Whether you have owned your home for decades or are moving into a new one, you’ll need to regularly maintain it to keep it in good shape and looking its best. If you overlook important fixes or updates, you could face significant problems down the road that could impact both its function and its value. Luckily, it’s never too late to start regular maintenance for your home—what you do now will help it better serve you in the long run.
Inspect and repair
Set a calendar reminder to inspect your home at least twice a year. Walk around the exterior and through each room looking for water issues, general wear and tear, and anything else that needs attention. Create an itemized checklist to refer to so nothing is overlooked—if you can catch issues and fix them immediately, you could avoid more extensive and expensive repairs later.
Protect its exterior
Your home’s roof, gutters, downspouts, and siding are its armor, and if any of these components are compromised, your home will be too. As you walk the perimeter, look for loose, missing, or damaged shingles or siding, and be sure to check for leaves and other debris in the gutters and downspouts. A roof or gutter in poor shape may allow water to make its way into your walls, basement, or foundation. While giving your home’s exterior a once-over, also check for damage that could let pests in, such as holes in your window screens or siding. Repair any issue immediately. If you see evidence of carpenter ants, termites, or other pests, consult with a professional to eliminate them.
Visually inspect your walkways, driveway, and patio, and use a concrete or asphalt patch product to correct imperfections before they become a bigger problem. Check your deck for structural defects that need fixing; for wood decks, reapply stain every two to three years to prevent water damage. If you have a paver patio, keep it swept and weed-free, adding sand between its joints as needed to help hold it together. You should also pressure-wash your walkways, patio, deck, and siding at least once a year to remove harmful mold and mildew.
In addition to your exterior, you should pay close attention to important features like your furnace, plumbing, and windows. Switch out your furnace’s filter every one to three months, and have professionals inspect your HVAC system, fireplace, and major appliances yearly. Small leaks can compound quickly, so investigate your bathrooms, kitchen, laundry room, and basement for any water issues, and if you have a sump pump in your basement, make certain it’s working properly.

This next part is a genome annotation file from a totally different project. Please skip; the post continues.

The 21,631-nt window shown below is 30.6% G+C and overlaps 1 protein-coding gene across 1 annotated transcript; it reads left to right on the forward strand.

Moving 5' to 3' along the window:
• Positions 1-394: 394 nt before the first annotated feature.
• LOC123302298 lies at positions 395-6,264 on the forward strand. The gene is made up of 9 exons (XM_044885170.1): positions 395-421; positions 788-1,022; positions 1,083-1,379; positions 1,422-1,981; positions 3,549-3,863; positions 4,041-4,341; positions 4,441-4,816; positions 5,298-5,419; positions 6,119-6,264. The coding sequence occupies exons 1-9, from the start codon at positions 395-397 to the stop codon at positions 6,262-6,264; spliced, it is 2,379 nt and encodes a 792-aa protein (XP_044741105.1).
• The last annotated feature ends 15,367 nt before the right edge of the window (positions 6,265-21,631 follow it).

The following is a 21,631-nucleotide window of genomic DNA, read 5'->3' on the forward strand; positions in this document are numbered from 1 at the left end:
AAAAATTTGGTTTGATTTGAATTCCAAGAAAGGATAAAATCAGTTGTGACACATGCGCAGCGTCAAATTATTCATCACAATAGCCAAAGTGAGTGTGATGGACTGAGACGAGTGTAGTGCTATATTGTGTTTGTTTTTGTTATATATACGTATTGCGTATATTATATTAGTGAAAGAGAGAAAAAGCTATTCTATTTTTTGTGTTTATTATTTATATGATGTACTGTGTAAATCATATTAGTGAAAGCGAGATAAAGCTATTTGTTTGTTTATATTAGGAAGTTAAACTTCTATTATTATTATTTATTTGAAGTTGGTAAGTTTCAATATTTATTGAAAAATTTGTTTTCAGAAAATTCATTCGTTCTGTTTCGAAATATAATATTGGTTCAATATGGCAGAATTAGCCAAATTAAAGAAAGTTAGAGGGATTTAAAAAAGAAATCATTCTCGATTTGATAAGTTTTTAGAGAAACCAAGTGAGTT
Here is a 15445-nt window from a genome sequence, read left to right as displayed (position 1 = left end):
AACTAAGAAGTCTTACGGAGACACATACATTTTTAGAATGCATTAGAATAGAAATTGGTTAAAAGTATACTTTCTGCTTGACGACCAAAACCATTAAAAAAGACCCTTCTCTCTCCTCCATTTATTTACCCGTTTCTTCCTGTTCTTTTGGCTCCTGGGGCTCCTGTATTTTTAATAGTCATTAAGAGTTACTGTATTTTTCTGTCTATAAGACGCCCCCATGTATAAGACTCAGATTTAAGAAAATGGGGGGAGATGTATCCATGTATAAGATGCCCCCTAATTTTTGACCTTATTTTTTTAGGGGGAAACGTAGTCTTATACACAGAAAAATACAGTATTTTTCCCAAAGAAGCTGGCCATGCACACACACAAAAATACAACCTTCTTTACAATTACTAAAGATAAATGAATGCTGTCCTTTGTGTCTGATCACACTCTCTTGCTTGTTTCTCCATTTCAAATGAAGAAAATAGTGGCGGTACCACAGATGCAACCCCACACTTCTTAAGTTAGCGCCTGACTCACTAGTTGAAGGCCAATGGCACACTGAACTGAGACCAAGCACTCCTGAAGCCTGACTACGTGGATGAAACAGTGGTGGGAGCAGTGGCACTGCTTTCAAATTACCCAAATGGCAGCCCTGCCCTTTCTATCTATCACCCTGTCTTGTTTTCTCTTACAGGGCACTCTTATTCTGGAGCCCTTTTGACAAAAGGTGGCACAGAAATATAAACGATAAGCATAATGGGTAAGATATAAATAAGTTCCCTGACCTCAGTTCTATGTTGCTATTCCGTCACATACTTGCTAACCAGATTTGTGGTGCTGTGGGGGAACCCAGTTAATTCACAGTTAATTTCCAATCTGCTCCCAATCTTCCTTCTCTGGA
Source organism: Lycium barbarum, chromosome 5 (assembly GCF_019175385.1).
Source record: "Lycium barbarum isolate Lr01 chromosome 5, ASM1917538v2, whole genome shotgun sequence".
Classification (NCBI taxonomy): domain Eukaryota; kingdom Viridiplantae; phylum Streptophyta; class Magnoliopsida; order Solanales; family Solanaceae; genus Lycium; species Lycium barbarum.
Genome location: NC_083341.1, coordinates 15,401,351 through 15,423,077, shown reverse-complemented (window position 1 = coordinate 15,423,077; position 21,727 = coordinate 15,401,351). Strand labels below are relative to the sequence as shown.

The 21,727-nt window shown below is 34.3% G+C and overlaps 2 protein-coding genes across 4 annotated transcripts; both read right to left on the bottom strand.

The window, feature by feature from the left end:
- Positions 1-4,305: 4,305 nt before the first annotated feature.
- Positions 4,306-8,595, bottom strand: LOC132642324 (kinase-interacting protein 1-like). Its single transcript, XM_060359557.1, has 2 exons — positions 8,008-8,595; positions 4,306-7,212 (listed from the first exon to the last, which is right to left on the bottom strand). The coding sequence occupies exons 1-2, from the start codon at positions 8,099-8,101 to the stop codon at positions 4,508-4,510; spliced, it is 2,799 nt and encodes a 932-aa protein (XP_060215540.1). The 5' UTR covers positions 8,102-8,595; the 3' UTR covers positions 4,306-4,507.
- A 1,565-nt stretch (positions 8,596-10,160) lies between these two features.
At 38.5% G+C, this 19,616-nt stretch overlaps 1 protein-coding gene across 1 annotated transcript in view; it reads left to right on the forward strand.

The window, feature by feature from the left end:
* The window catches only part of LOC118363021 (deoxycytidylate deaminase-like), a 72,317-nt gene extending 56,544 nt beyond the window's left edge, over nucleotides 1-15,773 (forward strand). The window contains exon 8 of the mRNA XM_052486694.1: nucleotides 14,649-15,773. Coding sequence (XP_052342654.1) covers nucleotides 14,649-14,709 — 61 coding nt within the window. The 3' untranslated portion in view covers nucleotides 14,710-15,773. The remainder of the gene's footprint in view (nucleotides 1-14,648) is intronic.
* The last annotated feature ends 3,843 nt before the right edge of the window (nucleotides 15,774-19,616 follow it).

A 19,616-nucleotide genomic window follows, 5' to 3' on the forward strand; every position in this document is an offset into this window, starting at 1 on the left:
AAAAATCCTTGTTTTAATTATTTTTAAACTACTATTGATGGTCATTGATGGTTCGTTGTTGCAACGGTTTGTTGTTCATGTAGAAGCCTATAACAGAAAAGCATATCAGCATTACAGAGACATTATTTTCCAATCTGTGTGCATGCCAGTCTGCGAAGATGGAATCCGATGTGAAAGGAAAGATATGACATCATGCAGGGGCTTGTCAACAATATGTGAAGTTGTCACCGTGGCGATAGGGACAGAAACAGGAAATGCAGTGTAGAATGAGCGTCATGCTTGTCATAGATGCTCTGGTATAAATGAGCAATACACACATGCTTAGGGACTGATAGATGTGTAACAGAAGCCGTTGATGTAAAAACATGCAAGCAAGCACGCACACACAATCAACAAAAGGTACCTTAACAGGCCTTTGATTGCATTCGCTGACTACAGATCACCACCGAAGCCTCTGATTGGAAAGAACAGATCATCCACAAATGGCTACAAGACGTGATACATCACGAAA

You should also take a close look at your windows to ensure they aren’t letting moisture in or cool or warm air out. Peeling paint, mildew-covered bathroom walls, and moldy surfaces are all signs of excessive humidity. Take steps to clear it out, such as by installing or repairing exhaust fans in the bathroom and kitchen, running the air conditioner or a dehumidifier during warmer months, and opening the windows when taking a hot shower. Then promptly fix the damage that’s already been done.
Maintain the interior
Cleaning your home frequently will also help it stay at its best. Wipe your kitchen cabinets with hot, soapy water to remove accumulated grime, and scrub your bathtubs and showers regularly to prevent mold buildup. If you find moldy caulk in either, replace it with new silicone caulk. And, of course, always wipe, sweep, or vacuum spills and dirt immediately; messes that sit could ruin surfaces and floors. An added benefit of all this cleanliness: since even simple clutter gives pests a place to hide, it makes your home less attractive to them.
Your appliances could also benefit from regular cleaning. Rid the inside and outside of your washer, dryer, refrigerator, and dishwasher of dirt and grease that could corrode them, and bring in an expert when needed to keep them running properly.
If you have a fireplace, have a professional clean and inspect it at least annually. The more you use it, the more regularly you should have it serviced because creosote buildup, a smoke byproduct, is a fire hazard. While you’re at it, verify that your home’s fire and carbon monoxide detectors are working and have fresh batteries.
With frequent attention to detail and some TLC, you can ensure that your home remains in good condition so it can shelter you and your family for many years to come.